Most countries in the world have failed to achieve the “Education for All” (EFA) targets set by the United Nations in 2000, with only half the countries achieving universal primary school enrolment, according to a report released by Unesco on Thursday. The report, which tracks progress made toward the six EFA goals, added that 15 years of monitoring had shown “sobering results.”
“There are still 58 million children out of school globally and around 100 million children who do not complete primary education. Inequality in education has increased, with the poorest and most disadvantaged shouldering the heaviest burden,” Irina Bokova, Unesco’s director-general, said in a foreword to the report. “Overall, the poor quality of learning at primary level still has millions of children leaving school without basic skills.”
The EFA goals, established in the West African city of Dakar in 2000, include targets ranging from improving quality of and access to early childhood care and education to eliminating gender disparity in primary and secondary education. The EFA agreement also set a target of achieving a 50 percent improvement in levels of adult literacy by 2015 -- a target that was achieved by only 25 percent of the countries.
The report also found that women continue to make up almost two-thirds of the illiterate adult population, including half of sub-Saharan African women who do not have even basic literacy skills.
“In sub-Saharan Africa, the poorest girls remain the most likely to never attend primary school. In Guinea and Niger in 2010, over 70 percent of the poorest girls had never attended primary school, compared with less than 20 percent of the richest boys,” the U.N. agency said in the report.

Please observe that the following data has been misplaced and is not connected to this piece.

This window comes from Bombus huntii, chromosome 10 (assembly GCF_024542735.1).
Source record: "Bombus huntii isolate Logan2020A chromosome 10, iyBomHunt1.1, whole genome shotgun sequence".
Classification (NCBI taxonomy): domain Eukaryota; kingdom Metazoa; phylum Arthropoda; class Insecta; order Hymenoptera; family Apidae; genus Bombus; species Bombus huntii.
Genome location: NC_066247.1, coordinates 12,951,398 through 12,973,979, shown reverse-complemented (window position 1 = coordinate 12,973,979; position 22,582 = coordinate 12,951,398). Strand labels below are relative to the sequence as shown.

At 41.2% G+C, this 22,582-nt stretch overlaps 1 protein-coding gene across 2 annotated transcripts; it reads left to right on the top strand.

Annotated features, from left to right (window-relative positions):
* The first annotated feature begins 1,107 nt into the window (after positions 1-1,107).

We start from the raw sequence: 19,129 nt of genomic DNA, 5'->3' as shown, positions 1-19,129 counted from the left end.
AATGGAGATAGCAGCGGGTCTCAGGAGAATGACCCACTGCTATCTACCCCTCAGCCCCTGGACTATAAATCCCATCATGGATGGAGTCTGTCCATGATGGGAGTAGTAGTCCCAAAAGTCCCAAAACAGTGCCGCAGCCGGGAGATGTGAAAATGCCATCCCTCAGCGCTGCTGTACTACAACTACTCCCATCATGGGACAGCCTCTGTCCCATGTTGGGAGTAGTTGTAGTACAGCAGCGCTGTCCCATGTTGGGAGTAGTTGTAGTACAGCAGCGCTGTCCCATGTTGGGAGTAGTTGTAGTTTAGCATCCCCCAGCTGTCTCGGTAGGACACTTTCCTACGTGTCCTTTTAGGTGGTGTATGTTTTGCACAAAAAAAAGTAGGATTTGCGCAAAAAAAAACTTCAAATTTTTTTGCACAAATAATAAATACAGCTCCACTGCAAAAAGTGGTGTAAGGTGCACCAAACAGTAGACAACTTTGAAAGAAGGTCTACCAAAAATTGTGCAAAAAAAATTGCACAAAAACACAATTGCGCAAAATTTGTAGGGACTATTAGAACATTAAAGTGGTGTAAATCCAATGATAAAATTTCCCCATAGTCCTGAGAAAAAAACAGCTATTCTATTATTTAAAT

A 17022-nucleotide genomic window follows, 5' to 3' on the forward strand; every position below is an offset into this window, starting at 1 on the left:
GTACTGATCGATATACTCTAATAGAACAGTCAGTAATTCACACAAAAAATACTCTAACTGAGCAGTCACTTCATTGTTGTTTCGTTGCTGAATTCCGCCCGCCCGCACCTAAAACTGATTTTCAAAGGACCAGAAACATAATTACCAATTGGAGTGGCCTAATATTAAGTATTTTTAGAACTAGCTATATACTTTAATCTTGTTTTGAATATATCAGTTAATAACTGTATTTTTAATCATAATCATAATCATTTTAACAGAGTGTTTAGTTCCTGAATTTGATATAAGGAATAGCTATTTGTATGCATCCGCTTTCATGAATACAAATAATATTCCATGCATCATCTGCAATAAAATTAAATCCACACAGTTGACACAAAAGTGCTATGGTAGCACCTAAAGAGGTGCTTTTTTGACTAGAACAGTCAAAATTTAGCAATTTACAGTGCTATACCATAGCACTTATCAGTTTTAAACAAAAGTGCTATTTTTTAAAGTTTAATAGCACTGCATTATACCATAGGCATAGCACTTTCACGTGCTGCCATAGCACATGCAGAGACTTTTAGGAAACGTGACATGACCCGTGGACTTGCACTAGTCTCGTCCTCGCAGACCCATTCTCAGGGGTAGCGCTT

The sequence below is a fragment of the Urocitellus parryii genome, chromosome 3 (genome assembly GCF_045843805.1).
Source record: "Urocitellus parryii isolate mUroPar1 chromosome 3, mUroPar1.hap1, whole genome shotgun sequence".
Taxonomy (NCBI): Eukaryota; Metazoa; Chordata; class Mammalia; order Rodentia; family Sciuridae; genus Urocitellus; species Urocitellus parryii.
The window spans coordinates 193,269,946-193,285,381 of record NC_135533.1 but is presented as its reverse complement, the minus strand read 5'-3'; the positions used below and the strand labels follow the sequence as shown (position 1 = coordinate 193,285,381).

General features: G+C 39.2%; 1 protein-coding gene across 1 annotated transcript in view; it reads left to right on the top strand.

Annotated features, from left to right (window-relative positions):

Moreover, insofar as achieving universal primary education is concerned, only 52 percent of countries met this goal, while 10 percent are close and the remaining 38 percent are very far from achieving it.
“Unless concerted action is taken and education receives the attention that it failed to get during the past 15 years, millions of children will continue to miss out and the transformative vision of the new Sustainable Development agenda will be jeopardized,” Aaron Benavot, director of the 2015 EFA Global Monitoring Report, said in a statement.
According to the report, funding remains a major stumbling block to universal education. Globally, between 2015 and 2030, an additional $22 billion is needed annually to ensure basic education and bridge the current financing gap.
“Many governments have increased spending, but few have prioritized education in national budgets, and most fall short of allocating the recommended 20 percent needed to bridge funding gaps,” the report said. “The picture is similar with donors, who, after an initial boost in aid budgets, have reduced aid to education since 2010 and not sufficiently prioritized those countries most in need.”
The report recommended that governments make education free for all children and ensure that teaching styles in schools be linked to the needs of the communities. “New education targets must be specific, relevant and measurable. Marginalized and disadvantaged groups, hardest to reach and still not enjoying their right to education, must be a priority,” Bokova said.